Last month we had the privilege of hosting David Ciommo, Data Visualization Principal at Humana, for a webinar, “Data Literacy: The Catalyst to Deeper Insights & Actionable Opportunities.” David’s career started in graphic design and has evolved into a passion for data literacy, data visualization, and data storytelling.

Watch David’s full presentation here.

Why does Data Literacy Matter?

Data literacy matters for a multitude of reasons – some easily quantifiable and some less so. But, at the end of the day most managers are saying, “Show me the money!” David brought out 2 key financial stats around data literacy:

  • Enterprise value increases $320-$534 million with higher data literacy experience. “Uplift in data literacy = uplift in enterprise value.”
  • Employers are willing to pay 10-20% more in compensation for data-literate employees.

In short, the financial implications of data literacy benefit both company performance and employee opportunities. This alone might have you asking, “where do I start?”

David references a recent QuantHub blog on data literacy that is a good starting point. In addition, our team would love to show you our upskilling platform that helps increase data literacy in just 10 minutes a day.

It Starts with a Story.

Science has proven we consume visuals 60,000 times faster than numbers and words, so why do we keep giving people spreadsheets of information?

This is the reason data storytelling and data visualization are crucial skills in learning how to communicate, read, and argue with data. A big challenge with data is that there is so much of it. Data is everywhere and it’s being created at a dizzying pace, and some data points are more important than others.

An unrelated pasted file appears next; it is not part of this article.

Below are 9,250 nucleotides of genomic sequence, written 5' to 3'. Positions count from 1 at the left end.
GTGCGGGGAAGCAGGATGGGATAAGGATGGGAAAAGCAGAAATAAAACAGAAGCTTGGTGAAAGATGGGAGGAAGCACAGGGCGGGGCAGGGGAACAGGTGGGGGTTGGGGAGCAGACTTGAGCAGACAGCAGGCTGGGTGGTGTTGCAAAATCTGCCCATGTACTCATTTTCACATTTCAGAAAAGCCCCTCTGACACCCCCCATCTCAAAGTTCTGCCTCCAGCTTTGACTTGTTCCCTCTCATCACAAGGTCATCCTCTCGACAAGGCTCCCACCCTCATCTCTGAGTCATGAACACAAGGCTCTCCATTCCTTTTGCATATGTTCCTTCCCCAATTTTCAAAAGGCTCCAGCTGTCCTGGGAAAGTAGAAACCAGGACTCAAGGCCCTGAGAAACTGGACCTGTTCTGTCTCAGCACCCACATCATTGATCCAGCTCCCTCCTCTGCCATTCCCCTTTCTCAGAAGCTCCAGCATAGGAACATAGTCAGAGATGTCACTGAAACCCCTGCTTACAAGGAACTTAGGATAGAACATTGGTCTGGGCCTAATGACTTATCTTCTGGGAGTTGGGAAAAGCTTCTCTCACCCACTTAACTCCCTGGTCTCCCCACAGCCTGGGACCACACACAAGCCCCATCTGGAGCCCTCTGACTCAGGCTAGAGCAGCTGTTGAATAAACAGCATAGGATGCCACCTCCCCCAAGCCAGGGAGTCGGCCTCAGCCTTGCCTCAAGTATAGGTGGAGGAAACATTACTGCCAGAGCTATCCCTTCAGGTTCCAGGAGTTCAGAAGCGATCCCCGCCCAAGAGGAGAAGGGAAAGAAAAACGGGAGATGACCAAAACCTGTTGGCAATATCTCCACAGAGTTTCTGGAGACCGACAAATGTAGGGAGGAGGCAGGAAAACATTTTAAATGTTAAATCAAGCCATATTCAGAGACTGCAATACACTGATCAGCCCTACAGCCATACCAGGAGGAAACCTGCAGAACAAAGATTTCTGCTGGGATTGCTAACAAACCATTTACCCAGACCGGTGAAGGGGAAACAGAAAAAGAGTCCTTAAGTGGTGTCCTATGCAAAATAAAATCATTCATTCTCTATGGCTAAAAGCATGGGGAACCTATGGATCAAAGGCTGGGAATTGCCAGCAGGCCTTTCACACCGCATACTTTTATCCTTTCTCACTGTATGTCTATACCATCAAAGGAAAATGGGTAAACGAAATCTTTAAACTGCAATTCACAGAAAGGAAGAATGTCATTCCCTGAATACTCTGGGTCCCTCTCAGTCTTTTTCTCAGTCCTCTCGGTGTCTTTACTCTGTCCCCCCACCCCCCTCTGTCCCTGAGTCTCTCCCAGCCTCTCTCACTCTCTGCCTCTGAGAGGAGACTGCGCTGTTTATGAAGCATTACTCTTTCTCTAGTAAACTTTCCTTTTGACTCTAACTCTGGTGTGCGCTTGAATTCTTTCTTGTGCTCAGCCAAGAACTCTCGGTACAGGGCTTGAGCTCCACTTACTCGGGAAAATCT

Only 5% of individual statistics are remembered, but 63% of stories are remembered.

David shared that a common practice when employees start using data storytelling is that they bring data into a tool, apply some visuals, and along the way figure out what to say. He recommends a different approach:

  • First, look at the data and decide what story you want to tell with it.
  • Answer critical questions:
    • What are you trying to say?
    • Who is your audience?
    • What are the actionable opportunities?
    • What are the outcomes you want them to have?
  • Last, decide the key data points needed to support your story and apply appropriate visualizations.

David summarized this approach by referring to a famous Einstein quote:

“If I had an hour to solve a problem I’d spend 55 minutes thinking about the problem and five minutes thinking about solutions.”